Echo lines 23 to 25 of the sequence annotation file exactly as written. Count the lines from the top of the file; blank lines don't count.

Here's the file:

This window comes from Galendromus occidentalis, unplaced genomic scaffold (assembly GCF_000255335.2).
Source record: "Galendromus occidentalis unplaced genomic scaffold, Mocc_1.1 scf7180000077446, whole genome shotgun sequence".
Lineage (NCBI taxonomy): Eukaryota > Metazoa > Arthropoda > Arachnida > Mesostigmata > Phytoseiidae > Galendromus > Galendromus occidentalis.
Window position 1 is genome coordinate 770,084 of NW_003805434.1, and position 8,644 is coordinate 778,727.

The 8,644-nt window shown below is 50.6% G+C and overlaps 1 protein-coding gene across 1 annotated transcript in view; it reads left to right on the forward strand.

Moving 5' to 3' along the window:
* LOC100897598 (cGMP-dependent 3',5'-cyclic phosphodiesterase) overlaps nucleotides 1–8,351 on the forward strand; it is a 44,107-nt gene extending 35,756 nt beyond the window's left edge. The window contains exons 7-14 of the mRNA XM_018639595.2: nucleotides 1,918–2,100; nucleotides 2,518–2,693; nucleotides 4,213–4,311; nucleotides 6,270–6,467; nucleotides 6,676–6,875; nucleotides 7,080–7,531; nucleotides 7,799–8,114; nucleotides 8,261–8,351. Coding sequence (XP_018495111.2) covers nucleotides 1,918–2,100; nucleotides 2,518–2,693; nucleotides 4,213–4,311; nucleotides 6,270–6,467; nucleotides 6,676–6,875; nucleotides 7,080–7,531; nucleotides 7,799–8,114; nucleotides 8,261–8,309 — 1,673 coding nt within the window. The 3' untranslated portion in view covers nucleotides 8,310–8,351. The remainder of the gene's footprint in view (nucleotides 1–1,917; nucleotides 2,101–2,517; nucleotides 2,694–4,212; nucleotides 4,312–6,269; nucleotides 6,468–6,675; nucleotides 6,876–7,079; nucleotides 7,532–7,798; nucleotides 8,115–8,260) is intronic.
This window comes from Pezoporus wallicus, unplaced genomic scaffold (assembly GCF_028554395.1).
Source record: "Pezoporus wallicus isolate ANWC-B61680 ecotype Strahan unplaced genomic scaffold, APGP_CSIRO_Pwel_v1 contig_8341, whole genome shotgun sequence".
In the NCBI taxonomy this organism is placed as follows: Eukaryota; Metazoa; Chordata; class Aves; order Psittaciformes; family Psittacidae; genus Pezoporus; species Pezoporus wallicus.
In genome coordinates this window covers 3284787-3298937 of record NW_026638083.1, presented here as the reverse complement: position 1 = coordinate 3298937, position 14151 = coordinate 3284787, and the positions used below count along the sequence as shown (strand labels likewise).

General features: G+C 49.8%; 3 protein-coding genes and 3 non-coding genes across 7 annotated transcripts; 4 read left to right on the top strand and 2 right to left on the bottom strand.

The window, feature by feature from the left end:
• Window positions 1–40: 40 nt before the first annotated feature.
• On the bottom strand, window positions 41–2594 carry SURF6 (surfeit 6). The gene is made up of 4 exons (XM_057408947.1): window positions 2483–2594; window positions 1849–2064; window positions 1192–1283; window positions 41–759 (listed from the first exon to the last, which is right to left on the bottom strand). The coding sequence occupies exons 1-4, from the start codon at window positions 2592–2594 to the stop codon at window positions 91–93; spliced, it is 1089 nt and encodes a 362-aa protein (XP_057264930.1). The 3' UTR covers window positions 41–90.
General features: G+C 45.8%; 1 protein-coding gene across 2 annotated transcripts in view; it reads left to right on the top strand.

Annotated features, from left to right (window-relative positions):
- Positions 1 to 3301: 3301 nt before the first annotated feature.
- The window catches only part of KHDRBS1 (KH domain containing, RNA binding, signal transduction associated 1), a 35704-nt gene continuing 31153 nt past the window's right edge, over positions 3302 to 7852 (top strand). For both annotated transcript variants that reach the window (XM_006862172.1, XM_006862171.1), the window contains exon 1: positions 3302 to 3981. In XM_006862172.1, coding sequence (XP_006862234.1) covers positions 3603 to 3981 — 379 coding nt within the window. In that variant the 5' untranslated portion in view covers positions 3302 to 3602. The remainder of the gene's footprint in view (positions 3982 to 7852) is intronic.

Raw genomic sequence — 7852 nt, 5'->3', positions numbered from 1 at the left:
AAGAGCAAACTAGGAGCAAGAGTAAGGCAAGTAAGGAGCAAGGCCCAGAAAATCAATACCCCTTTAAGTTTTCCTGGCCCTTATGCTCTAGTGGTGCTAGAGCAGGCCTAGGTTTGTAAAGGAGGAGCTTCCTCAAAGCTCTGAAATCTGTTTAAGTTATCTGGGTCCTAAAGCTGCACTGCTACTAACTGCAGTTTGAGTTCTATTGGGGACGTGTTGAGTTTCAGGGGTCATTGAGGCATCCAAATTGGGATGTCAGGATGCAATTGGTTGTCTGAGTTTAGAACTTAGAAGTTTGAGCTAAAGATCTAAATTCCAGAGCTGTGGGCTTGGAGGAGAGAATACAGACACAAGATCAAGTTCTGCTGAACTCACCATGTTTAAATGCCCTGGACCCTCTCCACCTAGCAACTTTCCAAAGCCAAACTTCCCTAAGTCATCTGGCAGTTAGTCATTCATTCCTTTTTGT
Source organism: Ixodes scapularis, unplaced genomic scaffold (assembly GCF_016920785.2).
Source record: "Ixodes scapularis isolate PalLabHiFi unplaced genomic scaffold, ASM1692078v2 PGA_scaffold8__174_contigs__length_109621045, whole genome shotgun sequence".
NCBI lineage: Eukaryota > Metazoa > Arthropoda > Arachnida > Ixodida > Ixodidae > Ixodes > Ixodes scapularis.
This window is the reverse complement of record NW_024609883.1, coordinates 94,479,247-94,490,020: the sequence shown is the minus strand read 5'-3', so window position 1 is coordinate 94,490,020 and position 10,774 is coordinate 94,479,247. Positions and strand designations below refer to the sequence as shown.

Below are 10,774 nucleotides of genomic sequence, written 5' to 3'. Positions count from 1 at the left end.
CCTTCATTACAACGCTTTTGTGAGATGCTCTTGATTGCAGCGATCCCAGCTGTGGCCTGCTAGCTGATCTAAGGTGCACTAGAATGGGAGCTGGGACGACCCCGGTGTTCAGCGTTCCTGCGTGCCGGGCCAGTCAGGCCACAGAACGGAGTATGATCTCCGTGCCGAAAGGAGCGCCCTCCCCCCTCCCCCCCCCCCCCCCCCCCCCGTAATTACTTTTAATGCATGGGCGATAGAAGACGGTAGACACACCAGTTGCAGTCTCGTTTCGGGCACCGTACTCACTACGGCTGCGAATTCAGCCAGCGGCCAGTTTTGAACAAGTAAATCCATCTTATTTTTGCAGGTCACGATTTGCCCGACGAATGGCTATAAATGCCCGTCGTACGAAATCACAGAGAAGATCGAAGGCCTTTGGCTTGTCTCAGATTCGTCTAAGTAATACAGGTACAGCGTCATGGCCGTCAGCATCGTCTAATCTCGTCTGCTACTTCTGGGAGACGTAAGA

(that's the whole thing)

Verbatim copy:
Source record: "Ixodes scapularis isolate PalLabHiFi unplaced genomic scaffold, ASM1692078v2 PGA_scaffold8__174_contigs__length_109621045, whole genome shotgun sequence".
NCBI lineage: Eukaryota > Metazoa > Arthropoda > Arachnida > Ixodida > Ixodidae > Ixodes > Ixodes scapularis.
This window is the reverse complement of record NW_024609883.1, coordinates 94,479,247-94,490,020: the sequence shown is the minus strand read 5'-3', so window position 1 is coordinate 94,490,020 and position 10,774 is coordinate 94,479,247. Positions and strand designations below refer to the sequence as shown.